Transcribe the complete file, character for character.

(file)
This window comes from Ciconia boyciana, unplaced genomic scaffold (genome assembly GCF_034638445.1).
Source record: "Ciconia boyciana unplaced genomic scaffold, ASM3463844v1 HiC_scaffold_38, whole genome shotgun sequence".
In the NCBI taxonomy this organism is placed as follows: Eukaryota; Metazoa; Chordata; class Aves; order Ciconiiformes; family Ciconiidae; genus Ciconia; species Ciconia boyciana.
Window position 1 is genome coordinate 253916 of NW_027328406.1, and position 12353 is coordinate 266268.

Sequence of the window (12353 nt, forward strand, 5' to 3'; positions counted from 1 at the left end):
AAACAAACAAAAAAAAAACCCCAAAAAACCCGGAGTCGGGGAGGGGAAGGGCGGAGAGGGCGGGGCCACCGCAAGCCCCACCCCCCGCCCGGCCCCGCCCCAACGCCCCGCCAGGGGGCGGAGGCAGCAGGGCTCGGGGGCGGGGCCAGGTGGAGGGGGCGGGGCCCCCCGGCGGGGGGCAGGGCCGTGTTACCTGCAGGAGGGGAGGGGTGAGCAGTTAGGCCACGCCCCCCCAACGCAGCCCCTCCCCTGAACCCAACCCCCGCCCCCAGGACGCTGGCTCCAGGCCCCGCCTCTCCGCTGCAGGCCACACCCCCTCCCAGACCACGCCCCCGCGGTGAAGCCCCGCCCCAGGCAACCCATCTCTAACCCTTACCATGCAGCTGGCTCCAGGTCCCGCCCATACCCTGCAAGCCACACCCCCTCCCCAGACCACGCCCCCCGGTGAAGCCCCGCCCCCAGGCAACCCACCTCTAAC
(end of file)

This window comes from Ciconia boyciana, unplaced genomic scaffold (genome assembly GCF_034638445.1).
Source record: "Ciconia boyciana unplaced genomic scaffold, ASM3463844v1 HiC_scaffold_38, whole genome shotgun sequence".
In the NCBI taxonomy this organism is placed as follows: Eukaryota; Metazoa; Chordata; class Aves; order Ciconiiformes; family Ciconiidae; genus Ciconia; species Ciconia boyciana.
Window position 1 is genome coordinate 253916 of NW_027328406.1, and position 12353 is coordinate 266268.

Sequence of the window (12353 nt, forward strand, 5' to 3'; positions counted from 1 at the left end):
AAACAAACAAAAAAAAAACCCCAAAAAACCCGGAGTCGGGGAGGGGAAGGGCGGAGAGGGCGGGGCCACCGCAAGCCCCACCCCCCGCCCGGCCCCGCCCCAACGCCCCGCCAGGGGGCGGAGGCAGCAGGGCTCGGGGGCGGGGCCAGGTGGAGGGGGCGGGGCCCCCCGGCGGGGGGCAGGGCCGTGTTACCTGCAGGAGGGGAGGGGTGAGCAGTTAGGCCACGCCCCCCCAACGCAGCCCCTCCCCTGAACCCAACCCCCGCCCCCAGGACGCTGGCTCCAGGCCCCGCCTCTCCGCTGCAGGCCACACCCCCTCCCAGACCACGCCCCCGCGGTGAAGCCCCGCCCCAGGCAACCCATCTCTAACCCTTACCATGCAGCTGGCTCCAGGTCCCGCCCATACCCTGCAAGCCACACCCCCTCCCCAGACCACGCCCCCCGGTGAAGCCCCGCCCCCAGGCAACCCACCTCTAAC